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A Houston native, University of Texas senior Travis Vick had longed dreamed of teeing it up in his hometown PGA Tour event, and this year, the letter worked, as Vick was chosen to compete in next week's Cadence Bank Houston Open on a sponsor exemption. The event at Memorial Park was slated to mark Vick's first non-major Tour start - he was low amateur at the U.S. Open this past summer - but that was until Vick received some more great news about a week and half ago.
World Wide Technology sponsors this week's Tour stop at Mayakoba and Golf Channel's East Lake Cup, a college tournament that takes place in late October and in which Texas was competing last week. So, why not invite one of the top college players from the East Lake field to tee it up with the pros? Last year, Eugenio Chacarra of Oklahoma State received the honor; this time it was Vick, who currently sits No. 10 in the World Amateur Golf Ranking.
When Texas head coach John Fields relayed a message from tournament director Joe Mazzeo, who was inquiring if Vick would be interested in playing, Vick didn't hesitate: "Yeah, absolutely, I can make time to go to Mayakoba."
A Tour fortnight: Mayakoba one week, Houston the next.
How huge is that experience for an aspiring pro? It's essentially a 14-day trial membership with nothing but upside. (You do need a credit card, though.)
"Being able to play back-to-back tournaments is really cool because it gives you a feel for what life on the Tour is like for two straight weeks," Vick said. "What people might not understand is how grueling it really is, the travel involved, the expenses … the grinding; everyone out here is in full grind mode."
Including Vick, who has been non-stop since he arrived in Playa del Carmen, Mexico, on Sunday. He got in six holes that afternoon at El Camaleon Golf Club, then a full 18 on Monday. On Tuesday, he played a pro-am at a different course before heading back to the host venue for a twilight back nine.
The 7:30 a.m.-7 p.m. shifts the past two days have left little time for Vick to think about the tall task at hand: trying to take down the likes of Scottie Scheffler, Collin Morikawa, Tony Finau, two-time defending champion Viktor Hovland and over a hundred other card-carrying Tour members.
But even when he looks down the driving range, Vick isn't intimidated. He knows a few of the guys well, especially Scheffler, a Longhorn alum and mentor of Vick's. And his T-43 finish, best among amateurs, last June at Brookline bolstered his confidence.
"The U.S. Open made the wow factor go away," Vick said.
Vick sticks to the saying, "Good golf is good golf, no matter who's swinging it." Though the conditioning, hospitality and field strength of a Tour event is unmatched, Vick's experience on the collegiate level isn't anything to sneeze at. One could easily argue some of the layouts Texas plays - Seminole, Pasatiempo, Prairie Dunes, Olympia Fields - are set up tougher than El Camaleon will be.
It's just those pros are different than the college kids. "Night and day," Vick says. "They don't make mistakes."
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Vick's amateur resume is hearty - U.S. Amateur semifinalist last year; Western Amateur semifinalist this year; earned the clinching point for Texas' NCAA title last season; former No. 1 junior in the country before college. But if there's something that eats at him, it's that he hasn't won much - or, when it comes to college golf, at all.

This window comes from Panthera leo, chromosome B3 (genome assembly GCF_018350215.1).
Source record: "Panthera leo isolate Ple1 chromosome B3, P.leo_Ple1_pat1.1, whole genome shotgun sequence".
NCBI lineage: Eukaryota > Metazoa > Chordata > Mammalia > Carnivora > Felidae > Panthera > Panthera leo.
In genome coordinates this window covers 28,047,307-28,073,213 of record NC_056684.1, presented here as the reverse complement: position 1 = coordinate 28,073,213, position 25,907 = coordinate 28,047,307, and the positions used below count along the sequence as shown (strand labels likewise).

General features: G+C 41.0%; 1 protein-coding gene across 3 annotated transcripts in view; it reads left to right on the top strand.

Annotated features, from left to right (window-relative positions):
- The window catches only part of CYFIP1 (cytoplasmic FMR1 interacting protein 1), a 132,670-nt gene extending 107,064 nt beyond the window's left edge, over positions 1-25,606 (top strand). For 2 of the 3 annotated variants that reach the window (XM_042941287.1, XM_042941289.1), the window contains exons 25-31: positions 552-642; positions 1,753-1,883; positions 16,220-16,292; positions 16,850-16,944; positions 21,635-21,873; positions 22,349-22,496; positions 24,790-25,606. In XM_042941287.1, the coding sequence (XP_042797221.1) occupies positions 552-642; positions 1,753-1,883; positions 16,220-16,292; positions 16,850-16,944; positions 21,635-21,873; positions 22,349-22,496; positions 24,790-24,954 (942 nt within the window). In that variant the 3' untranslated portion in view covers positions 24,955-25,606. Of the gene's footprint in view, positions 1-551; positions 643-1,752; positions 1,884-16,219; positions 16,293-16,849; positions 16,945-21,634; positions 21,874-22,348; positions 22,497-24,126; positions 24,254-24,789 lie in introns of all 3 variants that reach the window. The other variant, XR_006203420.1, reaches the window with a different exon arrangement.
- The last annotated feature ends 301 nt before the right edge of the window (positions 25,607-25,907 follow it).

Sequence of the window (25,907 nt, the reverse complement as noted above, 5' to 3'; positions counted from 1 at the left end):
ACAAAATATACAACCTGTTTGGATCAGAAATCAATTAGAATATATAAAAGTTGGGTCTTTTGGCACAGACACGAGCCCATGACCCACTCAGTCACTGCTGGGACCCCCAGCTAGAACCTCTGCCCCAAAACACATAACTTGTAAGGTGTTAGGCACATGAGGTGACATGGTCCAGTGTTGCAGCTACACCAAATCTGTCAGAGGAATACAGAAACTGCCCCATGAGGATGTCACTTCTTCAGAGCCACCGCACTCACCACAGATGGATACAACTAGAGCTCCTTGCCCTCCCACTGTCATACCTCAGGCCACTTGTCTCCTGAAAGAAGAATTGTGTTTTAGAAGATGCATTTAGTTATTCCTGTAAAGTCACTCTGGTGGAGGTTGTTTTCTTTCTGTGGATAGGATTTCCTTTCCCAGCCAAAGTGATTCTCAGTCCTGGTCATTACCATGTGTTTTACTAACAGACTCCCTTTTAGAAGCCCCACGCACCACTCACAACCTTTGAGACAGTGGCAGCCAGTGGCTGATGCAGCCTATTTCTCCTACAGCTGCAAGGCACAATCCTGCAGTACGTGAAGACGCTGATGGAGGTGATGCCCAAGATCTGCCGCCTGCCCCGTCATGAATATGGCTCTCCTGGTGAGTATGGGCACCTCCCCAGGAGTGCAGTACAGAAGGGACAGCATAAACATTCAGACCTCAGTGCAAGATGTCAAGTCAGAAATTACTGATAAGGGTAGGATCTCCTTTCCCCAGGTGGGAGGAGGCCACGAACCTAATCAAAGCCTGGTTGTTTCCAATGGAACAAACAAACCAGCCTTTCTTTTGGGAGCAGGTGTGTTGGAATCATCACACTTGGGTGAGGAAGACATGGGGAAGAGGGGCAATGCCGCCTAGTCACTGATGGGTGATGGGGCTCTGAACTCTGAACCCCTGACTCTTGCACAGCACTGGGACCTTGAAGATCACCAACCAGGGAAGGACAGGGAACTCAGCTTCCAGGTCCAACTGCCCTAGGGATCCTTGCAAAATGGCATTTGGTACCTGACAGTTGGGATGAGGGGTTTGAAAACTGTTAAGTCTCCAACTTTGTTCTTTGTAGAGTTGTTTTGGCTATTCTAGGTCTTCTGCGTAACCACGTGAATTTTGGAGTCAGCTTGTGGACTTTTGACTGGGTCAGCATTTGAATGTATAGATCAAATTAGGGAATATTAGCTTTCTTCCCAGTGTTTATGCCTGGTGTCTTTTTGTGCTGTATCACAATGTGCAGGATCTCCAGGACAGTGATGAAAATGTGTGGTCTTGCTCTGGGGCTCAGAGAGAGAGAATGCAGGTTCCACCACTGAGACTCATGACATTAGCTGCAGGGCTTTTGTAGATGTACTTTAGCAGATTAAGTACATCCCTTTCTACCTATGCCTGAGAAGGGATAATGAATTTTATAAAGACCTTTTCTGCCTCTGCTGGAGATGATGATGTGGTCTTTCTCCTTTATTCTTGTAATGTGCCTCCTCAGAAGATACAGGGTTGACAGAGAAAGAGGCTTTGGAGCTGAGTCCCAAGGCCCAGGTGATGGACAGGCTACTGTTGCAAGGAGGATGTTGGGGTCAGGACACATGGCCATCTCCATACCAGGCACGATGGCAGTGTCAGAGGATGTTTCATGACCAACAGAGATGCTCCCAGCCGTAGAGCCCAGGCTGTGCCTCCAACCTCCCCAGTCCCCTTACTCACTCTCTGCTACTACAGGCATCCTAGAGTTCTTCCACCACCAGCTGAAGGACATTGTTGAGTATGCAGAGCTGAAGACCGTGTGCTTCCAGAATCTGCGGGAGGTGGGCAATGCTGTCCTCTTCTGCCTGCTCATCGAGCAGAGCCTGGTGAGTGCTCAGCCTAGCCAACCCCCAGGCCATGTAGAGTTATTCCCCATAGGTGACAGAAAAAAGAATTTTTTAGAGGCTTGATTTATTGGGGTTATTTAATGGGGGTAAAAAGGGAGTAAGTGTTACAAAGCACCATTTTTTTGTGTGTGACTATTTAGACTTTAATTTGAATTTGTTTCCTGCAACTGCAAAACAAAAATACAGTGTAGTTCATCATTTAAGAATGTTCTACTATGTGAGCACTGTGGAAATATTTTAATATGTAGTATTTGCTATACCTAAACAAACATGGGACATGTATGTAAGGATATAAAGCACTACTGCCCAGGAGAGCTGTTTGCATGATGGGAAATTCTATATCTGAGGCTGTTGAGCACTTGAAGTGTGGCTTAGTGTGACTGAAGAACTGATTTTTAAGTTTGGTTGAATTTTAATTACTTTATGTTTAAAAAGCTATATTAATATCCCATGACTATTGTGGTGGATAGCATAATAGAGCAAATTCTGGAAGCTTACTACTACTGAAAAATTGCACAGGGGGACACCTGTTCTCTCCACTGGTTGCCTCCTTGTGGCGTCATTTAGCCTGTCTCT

"I'm a big believer that you need to dominate at each stage," Vick said. "If you're dominating college golf, then you're ready for the professional level. … My goal is to actually win something."
There's still time. Vick admittedly didn't have the best of fall seasons, with just one top-10 finish and a couple showings outside the top 30. Though if this spring is anything like the last, when Vick was runner-up at regionals among five other top-11 finishes, a turnaround could be brewing.
"I'm hoping these two weeks will be a spark," Vick said.
For those who haven't seen Vick hit a golf shot, he's a two-way player like he was on the football field in high school. He's an elite driver and putts it nicely, too. Around the greens, however, he's got some ground to make up.
"That's been the biggest improvement," Vick said of his short game. "Now, with that being said, when you start at the bottom, which is where my short game was, you only have one way to go and that's up."
As Vick tells it, his bunker play was so bad his freshman year of college that he'd be ecstatic just to find the green from a greenside trap. And last season, he double-hit three chips at three different college tournaments from tight, into-the-grain, Bermuda lies.
"Atrocious," Vick calls it. "I've now got it to a somewhat acceptable level, not Tour ready, but average."
Full-field scores from the World Wide Technology Championship at Mayakoba
On a layout in El Camaleon where Hovland, the Tour's self-proclaimed worst chipper, has won twice, Vick isn't too concerned about the demands of the green surrounds this week. Rather he knows this Greg Norman design demands accuracy off the tee, more so than any other stop on Tour.
"And I haven't been hitting it straight this fall," Vick confesses.
Hovland only hit two drivers during the final round at Mayakoba last fall, so Vick reckons he'll employ a lot of 3-woods and driving irons so that he finds the short grass and not the mangroves. If that solves Vick's recent dispersion issues, it'll be a nice tradeoff for keeping what usually is his greatest weapon in the bag.
And it could mean the difference between Vick contending and having a couple extra days to kill before Houston Open week.
"If I'm in the fairway, I'm going to play well," Vick predicts. "But if I'm in the mangroves and I'm asking my dad to go to my locker and grab more golf balls, then it will probably be an early week."